As you can see from this post, the choice of playground flooring available to schools today enables you to create far safer environments which are more attractive to play on, can be used for a wider range of sports and activities and which need little or no maintenance. For more details, see our playground flooring and surfacing page.

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Army of 20,000 Volunteers Needed To Boost Outdoor Play

Source – BBC News – By Judith Burns

An army of 20,000 volunteers will be needed for a new initiative to help children play safely outdoors, say campaigners. They will be asked to help build new playgrounds, staff existing ones, run play schemes and street parties. The government has given £2m to help local groups boost outdoor play in their communities. Campaign group Play England says children should be able to play outside after school or in the holidays.

The group’s director Catherine Prisk said: “Playing outside, chalking on the pavement. climbing trees and riding your bike are simple pleasures that many of today’s children are missing out on. “Play is essential for children’s health and happiness now, and for making friends, building key skills for the future and for feeling you are part of a community.”

‘Never climbed a tree’

The money, from the Big Society Fund, will be divided among 17 local and national organisations dedicated to improving facilities and opportunities for play. The organisations will match fund the government award. According to Clare Colvine of Play England, part of the National Children’s Bureau, volunteers will be asked to help according to their skills. “For example one person could be asked to help dig a paddling pool but someone with good web skills might be asked to construct an online map of outdoor play facilities in particular area,” she said.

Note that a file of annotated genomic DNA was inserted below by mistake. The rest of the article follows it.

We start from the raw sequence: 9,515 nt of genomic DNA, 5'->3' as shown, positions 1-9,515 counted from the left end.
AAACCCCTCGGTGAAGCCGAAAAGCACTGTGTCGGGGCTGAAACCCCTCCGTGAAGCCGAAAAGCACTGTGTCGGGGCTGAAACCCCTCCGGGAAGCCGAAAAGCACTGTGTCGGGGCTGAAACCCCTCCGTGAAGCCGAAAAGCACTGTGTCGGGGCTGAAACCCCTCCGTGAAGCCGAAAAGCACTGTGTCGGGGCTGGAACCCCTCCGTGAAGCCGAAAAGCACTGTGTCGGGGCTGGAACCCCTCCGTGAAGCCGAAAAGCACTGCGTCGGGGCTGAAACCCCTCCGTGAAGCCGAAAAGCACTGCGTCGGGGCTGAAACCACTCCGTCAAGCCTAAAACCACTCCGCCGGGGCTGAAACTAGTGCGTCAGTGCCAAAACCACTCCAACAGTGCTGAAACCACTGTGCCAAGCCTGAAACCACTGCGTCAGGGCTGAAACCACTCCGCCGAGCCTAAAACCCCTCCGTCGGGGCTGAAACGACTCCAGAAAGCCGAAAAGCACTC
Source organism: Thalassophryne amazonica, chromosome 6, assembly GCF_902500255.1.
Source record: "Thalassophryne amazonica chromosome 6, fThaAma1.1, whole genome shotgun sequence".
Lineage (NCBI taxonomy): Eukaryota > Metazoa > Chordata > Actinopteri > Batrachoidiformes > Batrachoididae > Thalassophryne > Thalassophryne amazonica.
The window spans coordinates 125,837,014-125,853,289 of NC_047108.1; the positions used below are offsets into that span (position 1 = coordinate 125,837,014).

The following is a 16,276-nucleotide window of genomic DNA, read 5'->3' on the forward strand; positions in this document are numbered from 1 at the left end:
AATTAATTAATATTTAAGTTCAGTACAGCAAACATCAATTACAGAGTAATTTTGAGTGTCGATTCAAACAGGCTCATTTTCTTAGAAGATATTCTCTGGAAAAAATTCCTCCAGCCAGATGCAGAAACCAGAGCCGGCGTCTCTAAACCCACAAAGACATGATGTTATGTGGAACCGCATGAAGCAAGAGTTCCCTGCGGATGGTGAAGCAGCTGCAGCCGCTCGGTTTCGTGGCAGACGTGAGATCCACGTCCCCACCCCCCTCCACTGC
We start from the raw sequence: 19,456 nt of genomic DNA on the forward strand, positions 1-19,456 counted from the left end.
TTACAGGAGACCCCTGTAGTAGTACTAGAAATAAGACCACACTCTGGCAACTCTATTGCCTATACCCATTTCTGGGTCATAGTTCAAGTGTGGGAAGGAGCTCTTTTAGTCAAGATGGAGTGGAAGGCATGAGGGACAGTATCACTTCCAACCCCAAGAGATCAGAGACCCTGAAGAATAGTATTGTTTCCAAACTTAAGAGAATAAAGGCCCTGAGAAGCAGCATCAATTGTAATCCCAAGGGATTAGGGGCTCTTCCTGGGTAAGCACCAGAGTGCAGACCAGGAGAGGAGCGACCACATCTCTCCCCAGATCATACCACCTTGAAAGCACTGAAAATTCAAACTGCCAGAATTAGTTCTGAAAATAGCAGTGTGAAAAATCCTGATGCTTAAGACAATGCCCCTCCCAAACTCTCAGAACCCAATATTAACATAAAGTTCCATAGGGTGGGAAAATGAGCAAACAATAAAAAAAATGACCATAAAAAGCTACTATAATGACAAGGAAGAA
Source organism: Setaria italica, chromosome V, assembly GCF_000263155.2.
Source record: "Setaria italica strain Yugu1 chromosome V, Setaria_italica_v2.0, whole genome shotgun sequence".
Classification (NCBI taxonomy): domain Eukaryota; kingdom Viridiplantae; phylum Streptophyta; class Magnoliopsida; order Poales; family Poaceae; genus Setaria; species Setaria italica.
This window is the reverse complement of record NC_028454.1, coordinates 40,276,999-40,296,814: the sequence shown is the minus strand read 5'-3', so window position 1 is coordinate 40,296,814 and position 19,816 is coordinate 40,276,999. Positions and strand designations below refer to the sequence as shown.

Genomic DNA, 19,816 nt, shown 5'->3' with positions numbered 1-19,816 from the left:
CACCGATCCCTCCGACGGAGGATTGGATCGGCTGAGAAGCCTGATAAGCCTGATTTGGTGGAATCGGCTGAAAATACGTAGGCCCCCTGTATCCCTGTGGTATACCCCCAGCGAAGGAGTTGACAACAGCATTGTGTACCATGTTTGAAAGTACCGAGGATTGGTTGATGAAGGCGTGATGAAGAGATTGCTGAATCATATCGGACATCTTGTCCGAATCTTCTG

A growing body of research has found that today’s children do not have the same chances to play outside as their parents. For example a survey published by Play England last year showed that one third of today’s children had never built a den or climbed a tree. One in ten said they had never ridden a bike. Figures from the same survey, conducted by OnePoll last June, revealed that seven out of 10 families felt that taking their children to an outside space to play was a real treat.

Minister for civil society Nick Hurd said: “this is all part of our drive to create a bigger stronger society where people are empowered to make a difference to their community.” The 17 organisations involved have formed the Free Time Consortium which will not only improve play in their own areas but produce resource and information packs for other groups hoping to follow suit.

The consortium includes groups in Tyneside, Manchester, Birmingham, London, Milton Keynes and Plymouth